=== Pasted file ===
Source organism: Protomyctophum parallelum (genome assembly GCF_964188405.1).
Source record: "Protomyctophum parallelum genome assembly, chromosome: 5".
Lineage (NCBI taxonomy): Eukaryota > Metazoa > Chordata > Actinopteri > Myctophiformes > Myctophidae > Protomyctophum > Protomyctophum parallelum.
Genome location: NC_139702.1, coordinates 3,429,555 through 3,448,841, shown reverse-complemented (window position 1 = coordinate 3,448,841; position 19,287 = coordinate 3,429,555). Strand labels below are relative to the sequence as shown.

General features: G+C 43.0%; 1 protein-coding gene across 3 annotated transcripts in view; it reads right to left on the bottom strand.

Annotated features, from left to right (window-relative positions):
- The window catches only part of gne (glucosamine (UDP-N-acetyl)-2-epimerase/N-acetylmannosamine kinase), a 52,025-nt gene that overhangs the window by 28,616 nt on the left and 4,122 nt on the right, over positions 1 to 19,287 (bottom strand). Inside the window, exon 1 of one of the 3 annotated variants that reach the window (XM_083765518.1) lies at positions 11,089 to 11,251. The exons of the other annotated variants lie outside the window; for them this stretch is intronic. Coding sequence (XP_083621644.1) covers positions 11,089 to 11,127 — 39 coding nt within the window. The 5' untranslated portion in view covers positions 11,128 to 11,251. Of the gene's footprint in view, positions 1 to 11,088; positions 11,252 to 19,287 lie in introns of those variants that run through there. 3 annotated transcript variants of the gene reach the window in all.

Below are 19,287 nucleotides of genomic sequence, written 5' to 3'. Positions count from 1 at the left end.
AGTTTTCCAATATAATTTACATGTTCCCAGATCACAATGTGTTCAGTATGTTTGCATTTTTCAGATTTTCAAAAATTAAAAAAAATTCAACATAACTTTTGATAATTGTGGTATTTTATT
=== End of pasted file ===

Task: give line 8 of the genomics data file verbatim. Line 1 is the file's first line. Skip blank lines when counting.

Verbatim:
Below are 19,287 nucleotides of genomic sequence, written 5' to 3'. Positions count from 1 at the left end.